johanni has long been known in the Melanochromis genus, but is
currently classified as a Pseudotropheus. This is a common cichlid
in many Local Fish Stores, but is not a particularly good beginner
cichlid due to its aggressive nature. If kept in tanks too small,
or with inappropriate tank mates, it can dominate other fish,
and has been known to harass them, often leading to deaths.
Should one decided to keep the johanni, it is recommended to keep
at least four to six females for every male. Your tank should
be no smaller than a four foot long, 75 gallon aquarium. The number
of required females depends on what else you keep with johanni
and their recommended tank size. If kept in a 6ft tank, with many
other robust mbuna, you could get away with the minimum recommended
numbers, but in smaller tanks you would want six females, or maybe
even more, depending on how aggressive the individual male is.
Appropriate tank mates include; Metriaclima zebra types (callainos,
estherae, chilumba..etc), Metriaclima lombardoi, Tropheops types,
Ps. crabro (bumblebee cichlid), and Labeotropheus species.
Females and juveniles are yellow, while males will be dark blue,
with light blue horizontal barring.
johanni grows to about 4" maximum in the wild, while 5"
is more common in captivity and even larger specimens are known.
The johanni is not a particularly demanding species outside of
its aggression. If kept with the proper number of females, with
plenty of cover provided for fish to hide, they can easily be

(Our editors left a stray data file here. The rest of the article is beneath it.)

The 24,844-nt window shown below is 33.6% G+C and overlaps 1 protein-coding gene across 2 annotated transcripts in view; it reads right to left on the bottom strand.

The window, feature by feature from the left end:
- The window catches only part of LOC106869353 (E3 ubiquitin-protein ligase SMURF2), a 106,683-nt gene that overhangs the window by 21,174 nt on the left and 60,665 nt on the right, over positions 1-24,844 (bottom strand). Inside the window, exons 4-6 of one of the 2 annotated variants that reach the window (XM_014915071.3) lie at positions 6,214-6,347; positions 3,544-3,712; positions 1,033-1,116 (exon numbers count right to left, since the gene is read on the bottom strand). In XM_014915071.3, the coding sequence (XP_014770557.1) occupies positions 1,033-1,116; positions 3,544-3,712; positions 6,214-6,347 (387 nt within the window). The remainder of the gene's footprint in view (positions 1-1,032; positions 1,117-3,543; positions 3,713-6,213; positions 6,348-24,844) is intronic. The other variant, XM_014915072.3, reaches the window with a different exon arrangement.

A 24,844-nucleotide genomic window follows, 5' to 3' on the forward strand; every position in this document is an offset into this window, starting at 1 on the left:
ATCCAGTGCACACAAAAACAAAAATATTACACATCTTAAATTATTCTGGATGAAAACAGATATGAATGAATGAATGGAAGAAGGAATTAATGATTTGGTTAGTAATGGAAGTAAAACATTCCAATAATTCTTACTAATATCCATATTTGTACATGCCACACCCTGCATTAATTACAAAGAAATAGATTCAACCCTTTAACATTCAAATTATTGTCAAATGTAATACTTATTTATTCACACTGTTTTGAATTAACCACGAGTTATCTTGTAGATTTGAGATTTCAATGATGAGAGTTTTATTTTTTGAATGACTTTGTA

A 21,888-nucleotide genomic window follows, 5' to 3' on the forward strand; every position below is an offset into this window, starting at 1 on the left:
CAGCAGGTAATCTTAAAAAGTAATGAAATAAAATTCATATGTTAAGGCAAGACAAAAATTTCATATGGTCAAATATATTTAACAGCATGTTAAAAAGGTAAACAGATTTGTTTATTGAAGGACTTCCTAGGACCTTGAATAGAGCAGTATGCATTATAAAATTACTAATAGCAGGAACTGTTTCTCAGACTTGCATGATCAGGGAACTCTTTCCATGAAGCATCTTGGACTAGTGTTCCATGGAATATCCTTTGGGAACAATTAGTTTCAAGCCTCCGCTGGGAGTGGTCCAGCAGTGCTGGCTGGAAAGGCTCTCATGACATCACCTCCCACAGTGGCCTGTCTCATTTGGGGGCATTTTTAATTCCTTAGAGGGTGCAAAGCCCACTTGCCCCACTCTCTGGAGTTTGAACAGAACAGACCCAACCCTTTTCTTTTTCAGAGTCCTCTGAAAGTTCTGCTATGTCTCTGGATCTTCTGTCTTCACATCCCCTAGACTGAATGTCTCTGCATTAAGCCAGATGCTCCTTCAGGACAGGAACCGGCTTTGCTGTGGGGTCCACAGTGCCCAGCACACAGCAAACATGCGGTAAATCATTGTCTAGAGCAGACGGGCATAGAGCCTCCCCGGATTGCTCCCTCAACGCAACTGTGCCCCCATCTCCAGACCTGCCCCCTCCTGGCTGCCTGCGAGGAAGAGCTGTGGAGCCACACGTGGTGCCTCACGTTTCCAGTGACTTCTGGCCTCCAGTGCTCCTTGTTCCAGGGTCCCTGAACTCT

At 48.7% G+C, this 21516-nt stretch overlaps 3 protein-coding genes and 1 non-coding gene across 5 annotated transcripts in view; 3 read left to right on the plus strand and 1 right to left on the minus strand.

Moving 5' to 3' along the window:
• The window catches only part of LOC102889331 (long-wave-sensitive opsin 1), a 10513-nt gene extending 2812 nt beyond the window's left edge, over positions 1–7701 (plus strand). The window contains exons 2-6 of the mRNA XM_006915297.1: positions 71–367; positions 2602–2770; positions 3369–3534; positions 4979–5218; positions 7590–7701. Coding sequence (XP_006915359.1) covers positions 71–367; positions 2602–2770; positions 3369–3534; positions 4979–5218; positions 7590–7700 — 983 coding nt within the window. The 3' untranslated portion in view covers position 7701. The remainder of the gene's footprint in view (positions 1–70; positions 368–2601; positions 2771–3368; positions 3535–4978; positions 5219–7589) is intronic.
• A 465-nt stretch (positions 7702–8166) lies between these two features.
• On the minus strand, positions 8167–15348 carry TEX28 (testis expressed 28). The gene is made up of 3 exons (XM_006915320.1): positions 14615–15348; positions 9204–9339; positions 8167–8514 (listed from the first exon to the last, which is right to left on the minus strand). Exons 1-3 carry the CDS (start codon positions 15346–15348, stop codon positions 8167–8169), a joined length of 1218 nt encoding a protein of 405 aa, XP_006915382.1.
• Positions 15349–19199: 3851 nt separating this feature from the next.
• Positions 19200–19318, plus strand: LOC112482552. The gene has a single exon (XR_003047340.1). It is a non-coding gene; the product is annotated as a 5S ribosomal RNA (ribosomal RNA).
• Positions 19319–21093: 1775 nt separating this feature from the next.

maintained and bred. A pH of above 7.0 and temperatures of 76F-80F,
along with good filtration, regular water changes and quality
foods should see success in keeping these fish for many years.
In the wild these fish are known as having an omnivorous diet,
picking through the aufwuchs (algae bio-cover), consuming both
algae matter, as well as insect larvae, copepods and plankton
when available. In the aquarium they will readily eat any high
quality flake food, or pellets. One should be cautious to not
feed mammalian proteins, such as beef heart or liver. Live or
frozen foods rich in protein should be fed sparingly. Mysis shrimp
can be fed in moderate quantities, and would be preferable to
brine shrimp (frozen or fresh).
this is a species that appears to have been hybridized a great
deal in the hobby, resulting in many fishes with both horizontal
and vertical barring markings. If you plan on breeding and raising
Pseudotropheus johanni, please be very careful in choosing your
breeding stock, so that quality, pure specimens will continue
to be available for the aquarium hobby. In addition, be cautions
in keeping them with species that they are more likely to hybridize
with, such as Ps. interruptus, cyaneorhabdos, Ps. deep, or Ps.